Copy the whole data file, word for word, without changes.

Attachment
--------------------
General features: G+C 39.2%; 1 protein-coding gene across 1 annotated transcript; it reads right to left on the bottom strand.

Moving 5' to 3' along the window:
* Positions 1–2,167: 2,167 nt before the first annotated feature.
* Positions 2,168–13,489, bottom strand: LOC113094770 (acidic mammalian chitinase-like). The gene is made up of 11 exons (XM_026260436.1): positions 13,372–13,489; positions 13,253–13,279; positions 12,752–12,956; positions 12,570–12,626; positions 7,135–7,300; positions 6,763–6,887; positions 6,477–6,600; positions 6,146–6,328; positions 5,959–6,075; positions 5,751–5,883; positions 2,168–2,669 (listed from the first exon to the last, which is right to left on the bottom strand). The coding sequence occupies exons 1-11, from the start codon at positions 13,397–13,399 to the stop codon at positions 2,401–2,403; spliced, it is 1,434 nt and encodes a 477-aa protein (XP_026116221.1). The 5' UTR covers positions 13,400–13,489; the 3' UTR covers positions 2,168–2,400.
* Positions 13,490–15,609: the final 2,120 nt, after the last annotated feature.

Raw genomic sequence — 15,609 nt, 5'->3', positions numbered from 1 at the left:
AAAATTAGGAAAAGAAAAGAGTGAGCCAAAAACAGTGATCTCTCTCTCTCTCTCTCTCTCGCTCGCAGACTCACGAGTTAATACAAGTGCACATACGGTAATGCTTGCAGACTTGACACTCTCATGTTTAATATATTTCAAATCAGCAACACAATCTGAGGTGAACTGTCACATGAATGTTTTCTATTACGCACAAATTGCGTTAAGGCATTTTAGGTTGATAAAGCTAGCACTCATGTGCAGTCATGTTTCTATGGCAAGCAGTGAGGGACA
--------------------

General features: G+C 39.2%; 1 protein-coding gene across 1 annotated transcript; it reads right to left on the bottom strand.

Moving 5' to 3' along the window:
* Positions 1–2,167: 2,167 nt before the first annotated feature.
* Positions 2,168–13,489, bottom strand: LOC113094770 (acidic mammalian chitinase-like). The gene is made up of 11 exons (XM_026260436.1): positions 13,372–13,489; positions 13,253–13,279; positions 12,752–12,956; positions 12,570–12,626; positions 7,135–7,300; positions 6,763–6,887; positions 6,477–6,600; positions 6,146–6,328; positions 5,959–6,075; positions 5,751–5,883; positions 2,168–2,669 (listed from the first exon to the last, which is right to left on the bottom strand). The coding sequence occupies exons 1-11, from the start codon at positions 13,397–13,399 to the stop codon at positions 2,401–2,403; spliced, it is 1,434 nt and encodes a 477-aa protein (XP_026116221.1). The 5' UTR covers positions 13,400–13,489; the 3' UTR covers positions 2,168–2,400.
* Positions 13,490–15,609: the final 2,120 nt, after the last annotated feature.

Raw genomic sequence — 15,609 nt, 5'->3', positions numbered from 1 at the left:
AAAATTAGGAAAAGAAAAGAGTGAGCCAAAAACAGTGATCTCTCTCTCTCTCTCTCTCTCGCTCGCAGACTCACGAGTTAATACAAGTGCACATACGGTAATGCTTGCAGACTTGACACTCTCATGTTTAATATATTTCAAATCAGCAACACAATCTGAGGTGAACTGTCACATGAATGTTTTCTATTACGCACAAATTGCGTTAAGGCATTTTAGGTTGATAAAGCTAGCACTCATGTGCAGTCATGTTTCTATGGCAAGCAGTGAGGGACA